Review: Greenwich and Docklands International Festival: Dancing City at Docklands

Performance: 24 Jun
Reviewed by Lindsey Clarke - Wednesday 28 June 2006

Docklands is a fantastical place at weekends, all soaring glinting office towers and pristine manmade gardens; the smell of the sea drifting off the Thames and calm and quiet all around. For one afternoon, Dancing City installed accessible pockets of charming and challenging dance throughout Canary Wharf, entertaining, surprising and baffling the laid back crowd, for free, in equal measure.

She lies with me…, Wired Aerial Theatre, East Wintergarden

There’s a touch of magic about aerialistics, and Wired Aerial Theatre’s term “bungee choreography” doesn’t do justice to the elegant swooping, falling and floating executed by the two performers. Suspended by bungee rope from the 27m high arched glass ceiling of the East Wintergarden, and expertly counterbalanced by ghostly climbers the performers gently descend through a mist of dry ice, scattering torn page fragments face to upturned face with the audience below.

A short sweet piece of girl loses boy, girl finds boy, and boy loses bungee rope. The dancers moved from mid air to the floor, the audience drawn into a theatrical game of hide and seek before being swept aside to make way for what I hope was some heart lifting, anti-gravity enhanced choreography but I couldn’t see any of it because all the tall people in the room had randomly congregated in front of me. I should have muscled my way to the front and squatted down with the kids, who were all entranced.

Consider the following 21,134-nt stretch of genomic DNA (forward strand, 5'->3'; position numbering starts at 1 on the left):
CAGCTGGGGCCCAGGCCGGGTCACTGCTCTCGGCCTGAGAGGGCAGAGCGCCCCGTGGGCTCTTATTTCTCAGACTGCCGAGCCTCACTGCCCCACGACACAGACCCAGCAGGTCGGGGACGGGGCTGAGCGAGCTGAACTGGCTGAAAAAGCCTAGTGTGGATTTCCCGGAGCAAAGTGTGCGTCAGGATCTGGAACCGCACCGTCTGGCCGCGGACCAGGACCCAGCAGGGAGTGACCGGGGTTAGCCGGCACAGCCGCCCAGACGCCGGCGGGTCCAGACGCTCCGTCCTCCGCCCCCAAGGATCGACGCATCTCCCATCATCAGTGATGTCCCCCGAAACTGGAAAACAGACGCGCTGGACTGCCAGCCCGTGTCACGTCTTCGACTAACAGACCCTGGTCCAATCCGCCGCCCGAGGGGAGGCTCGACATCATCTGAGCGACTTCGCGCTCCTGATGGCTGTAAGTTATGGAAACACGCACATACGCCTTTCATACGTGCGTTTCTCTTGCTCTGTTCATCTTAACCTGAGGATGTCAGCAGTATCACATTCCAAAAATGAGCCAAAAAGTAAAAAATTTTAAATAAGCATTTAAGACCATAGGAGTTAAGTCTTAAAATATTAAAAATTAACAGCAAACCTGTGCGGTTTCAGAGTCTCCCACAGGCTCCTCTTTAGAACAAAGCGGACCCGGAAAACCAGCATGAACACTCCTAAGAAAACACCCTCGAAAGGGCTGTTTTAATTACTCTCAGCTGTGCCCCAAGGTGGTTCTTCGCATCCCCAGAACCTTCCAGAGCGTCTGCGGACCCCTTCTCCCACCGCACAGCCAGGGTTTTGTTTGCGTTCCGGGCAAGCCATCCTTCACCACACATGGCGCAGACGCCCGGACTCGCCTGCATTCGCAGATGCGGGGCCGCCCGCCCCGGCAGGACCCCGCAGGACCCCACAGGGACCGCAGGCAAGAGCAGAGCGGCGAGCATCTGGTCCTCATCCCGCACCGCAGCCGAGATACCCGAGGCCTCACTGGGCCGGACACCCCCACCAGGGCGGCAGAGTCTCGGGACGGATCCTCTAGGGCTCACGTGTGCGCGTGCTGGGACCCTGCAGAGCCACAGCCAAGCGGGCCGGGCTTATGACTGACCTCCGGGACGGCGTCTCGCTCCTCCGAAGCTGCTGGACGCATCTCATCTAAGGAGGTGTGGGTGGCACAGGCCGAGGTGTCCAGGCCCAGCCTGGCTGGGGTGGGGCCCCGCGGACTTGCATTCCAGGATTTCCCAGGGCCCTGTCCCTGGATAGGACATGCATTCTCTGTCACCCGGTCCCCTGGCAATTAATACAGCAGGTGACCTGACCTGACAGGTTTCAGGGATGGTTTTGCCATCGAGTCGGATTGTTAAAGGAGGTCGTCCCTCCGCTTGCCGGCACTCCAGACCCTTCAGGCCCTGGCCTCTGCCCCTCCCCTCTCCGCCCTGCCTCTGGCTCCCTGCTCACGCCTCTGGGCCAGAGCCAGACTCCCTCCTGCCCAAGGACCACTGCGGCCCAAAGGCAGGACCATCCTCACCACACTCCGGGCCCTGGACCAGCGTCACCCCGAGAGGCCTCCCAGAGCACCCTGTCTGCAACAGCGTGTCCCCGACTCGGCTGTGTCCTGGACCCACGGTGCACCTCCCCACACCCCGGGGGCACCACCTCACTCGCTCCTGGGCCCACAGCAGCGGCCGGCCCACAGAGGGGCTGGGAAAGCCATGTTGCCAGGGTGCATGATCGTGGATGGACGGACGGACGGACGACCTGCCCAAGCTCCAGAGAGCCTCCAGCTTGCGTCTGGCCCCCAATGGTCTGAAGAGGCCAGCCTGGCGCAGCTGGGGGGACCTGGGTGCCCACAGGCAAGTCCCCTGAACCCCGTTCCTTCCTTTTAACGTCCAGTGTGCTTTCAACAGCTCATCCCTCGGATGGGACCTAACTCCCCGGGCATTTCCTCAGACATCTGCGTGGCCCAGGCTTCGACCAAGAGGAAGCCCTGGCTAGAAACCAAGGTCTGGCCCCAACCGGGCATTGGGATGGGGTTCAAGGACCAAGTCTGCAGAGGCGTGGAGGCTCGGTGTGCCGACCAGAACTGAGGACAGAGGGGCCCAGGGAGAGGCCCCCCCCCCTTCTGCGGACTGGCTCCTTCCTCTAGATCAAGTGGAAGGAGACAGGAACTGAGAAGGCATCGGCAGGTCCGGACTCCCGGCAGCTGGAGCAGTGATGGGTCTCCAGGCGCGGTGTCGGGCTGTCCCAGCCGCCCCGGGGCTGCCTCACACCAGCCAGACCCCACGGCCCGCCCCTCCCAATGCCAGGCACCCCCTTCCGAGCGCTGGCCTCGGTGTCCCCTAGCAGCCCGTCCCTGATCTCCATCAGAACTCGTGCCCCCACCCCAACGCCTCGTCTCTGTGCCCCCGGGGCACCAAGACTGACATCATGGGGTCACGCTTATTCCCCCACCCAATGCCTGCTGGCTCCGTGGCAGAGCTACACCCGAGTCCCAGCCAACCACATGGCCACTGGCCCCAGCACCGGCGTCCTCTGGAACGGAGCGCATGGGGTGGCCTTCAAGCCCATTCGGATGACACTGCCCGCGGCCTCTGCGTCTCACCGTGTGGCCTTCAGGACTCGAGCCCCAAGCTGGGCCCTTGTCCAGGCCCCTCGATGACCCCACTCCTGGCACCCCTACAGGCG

Miniatora (world premiere), Candoco, Outside Canary Wharf station

It’s not clear what Miniatora is all about, but the bronze lycra catsuits, reflective sunglasses and swimming hats don’t do the dancers any favours. With luminous orange inflatables strapped to their backs they resemble homemade prehistoric creatures exercising and battling together beneath the pointy rubber arms of the two giant inflatable jacks wedged against each other outside Canary Wharf underground station, creating an odd, colourful performance space plumped between the glass and steel towers of Docklands. An electro-acoustic soundscape pulsates and bleeps.

It’s difficult to take your eyes off James O’Shea, a double leg amputee. His sinuous handstands and graceful maneouvering around the set are arresting. Overall however, the company seem overexposed outdoors, but the strangeness of the spectacle, in the middle of Canary Wharf on a sunny Saturday afternoon with an intrigued audience, saves it.

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